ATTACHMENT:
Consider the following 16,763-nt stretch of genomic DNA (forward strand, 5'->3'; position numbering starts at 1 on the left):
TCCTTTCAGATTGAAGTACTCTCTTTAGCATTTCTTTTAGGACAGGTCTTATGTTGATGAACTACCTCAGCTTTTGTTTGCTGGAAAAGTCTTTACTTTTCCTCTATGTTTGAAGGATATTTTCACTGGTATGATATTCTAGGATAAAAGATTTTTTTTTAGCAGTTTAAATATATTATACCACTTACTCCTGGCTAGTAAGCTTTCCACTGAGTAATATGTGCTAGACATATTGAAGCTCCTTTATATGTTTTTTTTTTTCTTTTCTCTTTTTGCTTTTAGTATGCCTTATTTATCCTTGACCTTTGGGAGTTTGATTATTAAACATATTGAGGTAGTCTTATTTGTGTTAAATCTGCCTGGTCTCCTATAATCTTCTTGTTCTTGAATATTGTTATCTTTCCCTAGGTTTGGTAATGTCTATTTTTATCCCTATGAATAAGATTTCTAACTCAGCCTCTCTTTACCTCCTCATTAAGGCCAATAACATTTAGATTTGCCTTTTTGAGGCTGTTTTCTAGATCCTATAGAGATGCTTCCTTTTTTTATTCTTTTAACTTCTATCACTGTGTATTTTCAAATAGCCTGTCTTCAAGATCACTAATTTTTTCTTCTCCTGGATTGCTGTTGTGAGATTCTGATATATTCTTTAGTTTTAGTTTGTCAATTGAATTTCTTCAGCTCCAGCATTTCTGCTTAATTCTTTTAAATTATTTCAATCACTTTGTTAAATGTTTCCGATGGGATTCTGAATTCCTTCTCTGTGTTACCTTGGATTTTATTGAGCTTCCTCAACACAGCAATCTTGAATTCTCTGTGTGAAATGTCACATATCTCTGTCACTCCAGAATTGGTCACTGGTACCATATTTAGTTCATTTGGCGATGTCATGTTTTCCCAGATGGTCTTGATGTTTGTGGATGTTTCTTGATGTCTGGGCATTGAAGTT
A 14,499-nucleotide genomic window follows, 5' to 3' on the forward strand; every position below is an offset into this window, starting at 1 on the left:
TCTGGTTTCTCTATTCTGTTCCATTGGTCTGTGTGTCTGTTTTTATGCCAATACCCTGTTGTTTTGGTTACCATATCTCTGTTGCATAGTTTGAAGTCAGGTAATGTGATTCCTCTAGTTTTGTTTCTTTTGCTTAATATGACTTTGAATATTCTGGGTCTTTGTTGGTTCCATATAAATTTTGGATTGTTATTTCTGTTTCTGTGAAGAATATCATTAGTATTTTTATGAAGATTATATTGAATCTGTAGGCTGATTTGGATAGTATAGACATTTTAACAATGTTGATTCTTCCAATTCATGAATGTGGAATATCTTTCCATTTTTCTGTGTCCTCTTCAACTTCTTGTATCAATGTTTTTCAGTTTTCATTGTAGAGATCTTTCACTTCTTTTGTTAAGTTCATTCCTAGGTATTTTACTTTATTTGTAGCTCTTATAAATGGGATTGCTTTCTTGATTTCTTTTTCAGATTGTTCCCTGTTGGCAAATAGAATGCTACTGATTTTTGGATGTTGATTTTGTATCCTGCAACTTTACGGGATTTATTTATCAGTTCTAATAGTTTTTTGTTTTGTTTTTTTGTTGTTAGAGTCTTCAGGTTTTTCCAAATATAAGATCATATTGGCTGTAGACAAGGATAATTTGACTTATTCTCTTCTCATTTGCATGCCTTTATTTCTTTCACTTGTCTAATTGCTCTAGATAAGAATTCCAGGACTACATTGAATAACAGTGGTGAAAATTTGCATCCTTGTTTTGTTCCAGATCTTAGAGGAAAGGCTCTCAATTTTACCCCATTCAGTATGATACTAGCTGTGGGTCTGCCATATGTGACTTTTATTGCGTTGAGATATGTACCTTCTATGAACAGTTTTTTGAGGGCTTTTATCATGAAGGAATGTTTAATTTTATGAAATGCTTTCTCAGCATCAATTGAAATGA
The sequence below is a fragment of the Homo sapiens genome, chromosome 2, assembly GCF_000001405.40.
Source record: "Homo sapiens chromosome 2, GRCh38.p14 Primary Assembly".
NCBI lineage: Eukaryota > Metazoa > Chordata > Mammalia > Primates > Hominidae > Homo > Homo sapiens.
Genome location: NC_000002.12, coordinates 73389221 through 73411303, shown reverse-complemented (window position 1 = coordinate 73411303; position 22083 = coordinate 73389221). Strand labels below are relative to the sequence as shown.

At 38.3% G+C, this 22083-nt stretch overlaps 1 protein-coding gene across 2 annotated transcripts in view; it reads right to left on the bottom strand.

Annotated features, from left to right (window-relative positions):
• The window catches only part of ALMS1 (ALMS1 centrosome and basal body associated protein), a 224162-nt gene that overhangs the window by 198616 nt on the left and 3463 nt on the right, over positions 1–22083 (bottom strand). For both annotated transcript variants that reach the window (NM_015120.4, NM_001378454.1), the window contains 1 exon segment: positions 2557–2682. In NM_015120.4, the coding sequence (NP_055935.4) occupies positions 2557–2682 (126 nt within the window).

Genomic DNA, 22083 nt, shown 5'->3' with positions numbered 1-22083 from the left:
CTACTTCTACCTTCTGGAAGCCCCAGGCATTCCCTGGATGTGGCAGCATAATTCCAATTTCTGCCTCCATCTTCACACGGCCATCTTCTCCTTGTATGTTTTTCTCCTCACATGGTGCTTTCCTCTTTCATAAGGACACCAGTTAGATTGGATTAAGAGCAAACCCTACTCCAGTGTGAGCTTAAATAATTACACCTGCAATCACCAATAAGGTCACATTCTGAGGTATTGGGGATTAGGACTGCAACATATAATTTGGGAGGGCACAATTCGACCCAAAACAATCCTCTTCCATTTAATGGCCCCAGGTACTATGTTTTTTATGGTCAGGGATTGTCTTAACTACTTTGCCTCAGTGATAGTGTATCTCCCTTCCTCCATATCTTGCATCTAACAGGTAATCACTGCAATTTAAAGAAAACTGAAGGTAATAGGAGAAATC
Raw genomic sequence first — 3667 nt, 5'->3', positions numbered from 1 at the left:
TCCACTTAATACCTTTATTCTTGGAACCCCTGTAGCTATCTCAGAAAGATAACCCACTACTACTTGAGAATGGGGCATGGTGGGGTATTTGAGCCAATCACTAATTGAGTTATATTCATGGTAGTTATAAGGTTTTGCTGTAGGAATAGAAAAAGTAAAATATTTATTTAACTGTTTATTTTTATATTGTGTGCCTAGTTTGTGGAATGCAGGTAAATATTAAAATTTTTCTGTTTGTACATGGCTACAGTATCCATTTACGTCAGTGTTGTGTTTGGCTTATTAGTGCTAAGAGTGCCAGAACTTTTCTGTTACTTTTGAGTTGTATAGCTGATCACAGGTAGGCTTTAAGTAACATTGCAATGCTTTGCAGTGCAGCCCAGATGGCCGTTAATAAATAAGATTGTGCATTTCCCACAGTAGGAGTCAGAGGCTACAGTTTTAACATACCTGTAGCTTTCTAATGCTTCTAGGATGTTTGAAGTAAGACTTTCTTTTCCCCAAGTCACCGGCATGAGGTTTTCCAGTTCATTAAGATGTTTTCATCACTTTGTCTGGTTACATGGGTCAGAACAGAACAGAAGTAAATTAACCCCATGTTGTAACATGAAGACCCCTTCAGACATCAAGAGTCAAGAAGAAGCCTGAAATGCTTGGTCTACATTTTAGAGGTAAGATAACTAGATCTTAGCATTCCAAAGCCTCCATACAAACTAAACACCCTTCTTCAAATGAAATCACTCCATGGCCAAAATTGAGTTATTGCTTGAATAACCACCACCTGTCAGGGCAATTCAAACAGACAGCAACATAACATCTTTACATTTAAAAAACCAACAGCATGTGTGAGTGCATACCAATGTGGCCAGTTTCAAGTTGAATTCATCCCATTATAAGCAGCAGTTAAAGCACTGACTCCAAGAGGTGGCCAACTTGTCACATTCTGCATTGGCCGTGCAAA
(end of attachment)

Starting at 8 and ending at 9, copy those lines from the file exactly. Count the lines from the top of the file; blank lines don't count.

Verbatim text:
Genome location: NC_000002.12, coordinates 73389221 through 73411303, shown reverse-complemented (window position 1 = coordinate 73411303; position 22083 = coordinate 73389221). Strand labels below are relative to the sequence as shown.

At 38.3% G+C, this 22083-nt stretch overlaps 1 protein-coding gene across 2 annotated transcripts in view; it reads right to left on the bottom strand.